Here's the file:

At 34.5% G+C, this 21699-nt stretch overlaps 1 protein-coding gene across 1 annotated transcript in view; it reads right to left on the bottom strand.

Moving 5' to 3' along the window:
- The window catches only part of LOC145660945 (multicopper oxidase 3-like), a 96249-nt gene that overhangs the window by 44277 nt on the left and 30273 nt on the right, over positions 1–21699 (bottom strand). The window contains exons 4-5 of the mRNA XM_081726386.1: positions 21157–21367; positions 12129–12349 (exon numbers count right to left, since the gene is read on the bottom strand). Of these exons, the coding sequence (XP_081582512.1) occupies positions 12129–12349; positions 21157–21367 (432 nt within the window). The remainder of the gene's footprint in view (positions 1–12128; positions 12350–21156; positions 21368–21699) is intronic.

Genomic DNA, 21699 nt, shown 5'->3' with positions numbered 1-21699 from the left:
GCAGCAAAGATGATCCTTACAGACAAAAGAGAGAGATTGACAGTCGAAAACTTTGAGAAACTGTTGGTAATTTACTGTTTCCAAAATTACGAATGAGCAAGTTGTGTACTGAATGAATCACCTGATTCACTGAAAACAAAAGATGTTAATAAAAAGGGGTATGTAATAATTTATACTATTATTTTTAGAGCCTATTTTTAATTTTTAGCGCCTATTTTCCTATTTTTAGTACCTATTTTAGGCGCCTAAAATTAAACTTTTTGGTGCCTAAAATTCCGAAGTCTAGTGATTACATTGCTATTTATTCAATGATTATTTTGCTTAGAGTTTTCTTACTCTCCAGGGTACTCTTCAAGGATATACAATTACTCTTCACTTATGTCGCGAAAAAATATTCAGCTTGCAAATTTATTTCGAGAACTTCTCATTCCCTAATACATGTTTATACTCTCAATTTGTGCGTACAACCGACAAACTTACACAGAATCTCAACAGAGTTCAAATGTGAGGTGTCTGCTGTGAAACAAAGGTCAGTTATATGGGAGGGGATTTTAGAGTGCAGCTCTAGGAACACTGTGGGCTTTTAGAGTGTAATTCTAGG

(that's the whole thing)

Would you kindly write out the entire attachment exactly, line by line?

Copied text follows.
At 34.5% G+C, this 21699-nt stretch overlaps 1 protein-coding gene across 1 annotated transcript in view; it reads right to left on the bottom strand.

Moving 5' to 3' along the window:
- The window catches only part of LOC145660945 (multicopper oxidase 3-like), a 96249-nt gene that overhangs the window by 44277 nt on the left and 30273 nt on the right, over positions 1–21699 (bottom strand). The window contains exons 4-5 of the mRNA XM_081726386.1: positions 21157–21367; positions 12129–12349 (exon numbers count right to left, since the gene is read on the bottom strand). Of these exons, the coding sequence (XP_081582512.1) occupies positions 12129–12349; positions 21157–21367 (432 nt within the window). The remainder of the gene's footprint in view (positions 1–12128; positions 12350–21156; positions 21368–21699) is intronic.

Genomic DNA, 21699 nt, shown 5'->3' with positions numbered 1-21699 from the left:
GCAGCAAAGATGATCCTTACAGACAAAAGAGAGAGATTGACAGTCGAAAACTTTGAGAAACTGTTGGTAATTTACTGTTTCCAAAATTACGAATGAGCAAGTTGTGTACTGAATGAATCACCTGATTCACTGAAAACAAAAGATGTTAATAAAAAGGGGTATGTAATAATTTATACTATTATTTTTAGAGCCTATTTTTAATTTTTAGCGCCTATTTTCCTATTTTTAGTACCTATTTTAGGCGCCTAAAATTAAACTTTTTGGTGCCTAAAATTCCGAAGTCTAGTGATTACATTGCTATTTATTCAATGATTATTTTGCTTAGAGTTTTCTTACTCTCCAGGGTACTCTTCAAGGATATACAATTACTCTTCACTTATGTCGCGAAAAAATATTCAGCTTGCAAATTTATTTCGAGAACTTCTCATTCCCTAATACATGTTTATACTCTCAATTTGTGCGTACAACCGACAAACTTACACAGAATCTCAACAGAGTTCAAATGTGAGGTGTCTGCTGTGAAACAAAGGTCAGTTATATGGGAGGGGATTTTAGAGTGCAGCTCTAGGAACACTGTGGGCTTTTAGAGTGTAATTCTAGG